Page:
Don't be such a nit picker. I am through with this thread.

P.S. Since I am through with this thread, I'm adding that this declaration:

div {cursor:url('blank.cur'),pointer,crosshair,default;}

validates on the w3C CSS validator. So would the one with 'hand' in it, if the validator understood, as I know you do, the reason for including 'hand' in the declaration. To be fair to your obvious nit picking nature, 'crosshair' and 'default' were seen as unnecessary, but not invalid. However, something is needed for browsers that do not support either the url or the pointer, unless you want the default and the possibility of an unexpected result that could render your page as garbage. BTW, the quotes around 'blank.cur' were not stripped out by the validator. This would indicate that they might have some purpose. Now, how has any of this helped the fellow with the original question? If he follows my suggestions from before you became involved, he will have fine in line style that works.

mwinter
03-10-2005, 05:25 PM
This is from:

http://www.w3.org/TR/CSS21/ui.html

:link,:visited { cursor: url(example.svg#linkcursor), url(hyper.cur), pointer }That doesn't prove your point, nor does it disprove mine. You posted a declaration containing multiple keywords separated by commas. That's what I'm disputing.


I am through with this thread.Good. It's a waste of both of our time as you're either failing to grasp the points that I'm making (and I don't think I can be much clearer), or you're arguing for the sake of arguing: you've haven't managed to disprove anything I've said, but you continue to make one irrelevant remark after another.


div {cursor:url('blank.cur'),pointer,crosshair,default;}

validates on the w3C CSS validator.As soon as the validator encounters the first valid keyword, it ends its parsing of the value list. That's why it doesn't list the other values as "valid information". The declaration might be valid according to the global grammar, but it is not according to the property definition.

In any case, a validator is a tool. Just like the HTML validator, there is only so much an automated should be responsible for. Moreover, the validators have never been an indication of true validity: a document or style sheet must still comply with the prose of its respective specification.


So would the one with 'hand' in it,Because the validator doesn't parse far enough into the declaration to discover it. If you move the keyword adjacent to the latter URI value, the validation will declare the declaration invalid. You can see that with the declaration I quoted in my first post to this thread.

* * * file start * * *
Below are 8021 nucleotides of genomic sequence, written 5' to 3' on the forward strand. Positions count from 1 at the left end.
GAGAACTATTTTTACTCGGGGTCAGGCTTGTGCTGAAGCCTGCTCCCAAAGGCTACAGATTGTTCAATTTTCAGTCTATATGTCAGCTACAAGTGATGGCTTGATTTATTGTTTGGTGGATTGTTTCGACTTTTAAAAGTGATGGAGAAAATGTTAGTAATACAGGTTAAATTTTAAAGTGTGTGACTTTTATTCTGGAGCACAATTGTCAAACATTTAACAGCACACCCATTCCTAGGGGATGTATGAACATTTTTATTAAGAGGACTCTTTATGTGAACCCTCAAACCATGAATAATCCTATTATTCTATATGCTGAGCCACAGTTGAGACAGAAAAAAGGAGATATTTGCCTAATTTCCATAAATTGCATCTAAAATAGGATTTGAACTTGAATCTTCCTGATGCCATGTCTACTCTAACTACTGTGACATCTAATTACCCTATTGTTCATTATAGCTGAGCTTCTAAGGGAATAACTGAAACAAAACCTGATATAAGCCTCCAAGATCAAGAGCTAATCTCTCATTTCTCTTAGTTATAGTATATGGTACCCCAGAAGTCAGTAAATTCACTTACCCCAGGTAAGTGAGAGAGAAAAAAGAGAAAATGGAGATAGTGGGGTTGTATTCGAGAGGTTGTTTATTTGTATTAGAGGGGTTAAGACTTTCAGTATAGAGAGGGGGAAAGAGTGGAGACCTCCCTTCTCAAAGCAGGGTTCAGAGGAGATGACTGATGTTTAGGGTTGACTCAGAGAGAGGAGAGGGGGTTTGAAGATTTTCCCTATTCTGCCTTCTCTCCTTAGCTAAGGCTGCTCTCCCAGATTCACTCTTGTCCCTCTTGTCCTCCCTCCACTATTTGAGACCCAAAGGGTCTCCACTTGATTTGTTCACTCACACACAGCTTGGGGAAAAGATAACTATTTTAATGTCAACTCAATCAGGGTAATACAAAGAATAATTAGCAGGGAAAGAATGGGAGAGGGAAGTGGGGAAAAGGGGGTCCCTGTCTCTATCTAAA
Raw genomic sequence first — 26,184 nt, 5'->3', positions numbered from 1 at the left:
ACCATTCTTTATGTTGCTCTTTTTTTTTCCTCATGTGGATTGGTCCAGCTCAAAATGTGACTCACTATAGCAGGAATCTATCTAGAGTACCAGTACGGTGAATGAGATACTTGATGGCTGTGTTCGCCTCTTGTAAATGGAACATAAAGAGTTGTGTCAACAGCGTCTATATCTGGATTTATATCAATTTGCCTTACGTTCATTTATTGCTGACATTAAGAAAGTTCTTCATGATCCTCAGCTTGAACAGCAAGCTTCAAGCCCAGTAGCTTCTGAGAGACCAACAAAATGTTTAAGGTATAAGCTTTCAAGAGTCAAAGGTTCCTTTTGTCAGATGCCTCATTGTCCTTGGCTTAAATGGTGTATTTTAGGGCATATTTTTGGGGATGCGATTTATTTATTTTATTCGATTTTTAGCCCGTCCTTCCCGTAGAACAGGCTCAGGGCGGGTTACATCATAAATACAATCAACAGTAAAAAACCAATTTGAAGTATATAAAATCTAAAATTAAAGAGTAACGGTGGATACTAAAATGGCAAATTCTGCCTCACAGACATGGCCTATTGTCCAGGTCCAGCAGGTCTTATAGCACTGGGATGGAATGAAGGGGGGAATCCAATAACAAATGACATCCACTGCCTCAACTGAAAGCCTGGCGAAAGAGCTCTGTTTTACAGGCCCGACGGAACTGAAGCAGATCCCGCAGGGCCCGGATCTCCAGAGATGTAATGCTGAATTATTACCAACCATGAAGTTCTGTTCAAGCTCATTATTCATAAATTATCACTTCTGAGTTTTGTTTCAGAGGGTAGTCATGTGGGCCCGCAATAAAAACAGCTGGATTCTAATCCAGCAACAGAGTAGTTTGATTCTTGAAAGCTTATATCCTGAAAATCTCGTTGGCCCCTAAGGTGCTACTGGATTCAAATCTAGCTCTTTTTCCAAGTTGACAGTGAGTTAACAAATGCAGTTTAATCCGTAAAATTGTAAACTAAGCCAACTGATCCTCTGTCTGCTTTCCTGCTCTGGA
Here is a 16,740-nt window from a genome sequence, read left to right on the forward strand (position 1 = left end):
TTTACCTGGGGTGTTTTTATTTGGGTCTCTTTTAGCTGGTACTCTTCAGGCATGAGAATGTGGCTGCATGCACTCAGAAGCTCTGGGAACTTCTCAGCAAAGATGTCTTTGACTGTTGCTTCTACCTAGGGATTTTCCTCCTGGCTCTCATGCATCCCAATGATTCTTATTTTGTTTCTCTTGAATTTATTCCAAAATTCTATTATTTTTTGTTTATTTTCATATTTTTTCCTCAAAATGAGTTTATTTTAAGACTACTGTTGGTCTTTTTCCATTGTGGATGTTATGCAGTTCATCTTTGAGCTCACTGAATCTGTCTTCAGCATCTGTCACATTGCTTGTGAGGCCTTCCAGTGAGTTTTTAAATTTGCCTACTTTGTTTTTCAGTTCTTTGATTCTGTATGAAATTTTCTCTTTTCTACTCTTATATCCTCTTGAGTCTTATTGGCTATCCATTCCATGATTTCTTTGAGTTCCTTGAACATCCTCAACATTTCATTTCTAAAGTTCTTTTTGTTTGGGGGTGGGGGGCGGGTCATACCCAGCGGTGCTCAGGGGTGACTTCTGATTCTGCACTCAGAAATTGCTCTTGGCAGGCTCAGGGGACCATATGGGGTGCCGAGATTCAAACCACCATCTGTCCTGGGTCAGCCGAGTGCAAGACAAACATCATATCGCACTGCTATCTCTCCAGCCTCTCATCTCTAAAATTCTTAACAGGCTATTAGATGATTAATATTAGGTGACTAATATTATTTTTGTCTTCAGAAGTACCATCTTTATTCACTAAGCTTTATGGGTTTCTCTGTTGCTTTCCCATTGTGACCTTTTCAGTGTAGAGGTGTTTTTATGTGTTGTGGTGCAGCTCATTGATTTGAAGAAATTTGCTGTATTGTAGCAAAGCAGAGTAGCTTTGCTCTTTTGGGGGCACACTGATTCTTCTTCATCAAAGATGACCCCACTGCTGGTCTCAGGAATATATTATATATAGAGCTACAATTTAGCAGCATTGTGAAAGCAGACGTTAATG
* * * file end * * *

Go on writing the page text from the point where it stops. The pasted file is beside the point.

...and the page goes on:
However, something is needed for browsers that do not support either the url or the pointer,If you need an early IE equivalent to


some-selector {
cursor: url(...), pointer;
}there are numerous approaches. One is


* html some-selector {
cursor: url(...), hand;
}placed after the rule above. No other user agent to my knowledge believes that there are ancestors to the html element (because there aren't). The declaration still isn't valid, but hand will never be. If that doesn't take your fancy, any other IE-specific hack, including conditional comments or Tantek, will do.


an unexpected result that could render your page as garbage.How could a default cursor render a page garbage? For a start, you do realise that CSS rules are just suggestions, don't you? A user agent doesn't have to support them, and users can override them.


BTW, the quotes around 'blank.cur' were not stripped out by the validator.But neither are they inserted if omitted.


This would indicate that they might have some purpose.No, it doesn't.


Now, how has any of this helped the fellow with the original question?The intention was to bring to light the mistakes in your suggestions, not to end up in a pointless debate. If you didn't know how to correct the problem, you should have asked. If you did, you should have posted a modified suggestion.

Hopefully, this will be my last post to this thread as well.

Mike

jscheuer1
03-11-2005, 05:37 AM
I know I said my previous post was my last in this thread but, I'm wanting to put something in here because I think both Mike and I went off at least slightly on something other than the matter at hand, I probably more so than he. Rather than continue debate I want to state that from reading his other posts in these forums, he is obviously extremely knowledgeable and I would be happy to accept his help for any problem I might bring up in these forums, assuming he is so inclined, of course. I still don't get how what Mike and I did helped gdw, the original poster, better than just saying that the code would validate and yes it is not absolutely to standards and yes it works, or simply leaving it stand. Mike and I will probably always have a tendency to diverging views of writing to spec and writing what works. I don't think I could ever be so rigid in my coding, not that that is a bad thing. Anyways, being new here, I now see that I never should of told Mike to go to school, he could run one.